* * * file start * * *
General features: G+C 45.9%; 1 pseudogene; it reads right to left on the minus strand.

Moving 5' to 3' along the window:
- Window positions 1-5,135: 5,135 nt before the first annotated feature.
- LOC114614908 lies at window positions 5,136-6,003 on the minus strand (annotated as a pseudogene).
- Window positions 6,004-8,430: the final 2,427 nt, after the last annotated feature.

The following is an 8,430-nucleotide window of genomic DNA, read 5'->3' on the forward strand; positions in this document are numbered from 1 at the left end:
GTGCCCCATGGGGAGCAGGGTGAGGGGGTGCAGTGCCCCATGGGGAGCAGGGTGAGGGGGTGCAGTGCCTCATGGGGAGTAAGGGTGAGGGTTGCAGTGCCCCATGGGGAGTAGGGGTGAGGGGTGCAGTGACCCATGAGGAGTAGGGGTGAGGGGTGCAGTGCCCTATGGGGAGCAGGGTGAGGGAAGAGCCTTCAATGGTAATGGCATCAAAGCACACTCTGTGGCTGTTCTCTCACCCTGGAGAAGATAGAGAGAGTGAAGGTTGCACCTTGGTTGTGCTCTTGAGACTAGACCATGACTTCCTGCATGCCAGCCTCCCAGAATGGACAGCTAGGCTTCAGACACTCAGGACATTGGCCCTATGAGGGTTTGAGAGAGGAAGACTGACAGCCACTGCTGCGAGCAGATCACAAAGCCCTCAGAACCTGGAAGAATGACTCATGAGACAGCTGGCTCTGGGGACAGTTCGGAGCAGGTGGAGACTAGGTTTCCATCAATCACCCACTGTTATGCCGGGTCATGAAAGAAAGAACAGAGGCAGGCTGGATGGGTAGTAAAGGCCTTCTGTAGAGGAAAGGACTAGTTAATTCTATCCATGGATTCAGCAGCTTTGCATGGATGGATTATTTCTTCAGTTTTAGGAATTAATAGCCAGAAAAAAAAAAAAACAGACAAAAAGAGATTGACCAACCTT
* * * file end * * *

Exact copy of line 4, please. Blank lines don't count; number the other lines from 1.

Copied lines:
- LOC114614908 lies at window positions 5,136-6,003 on the minus strand (annotated as a pseudogene).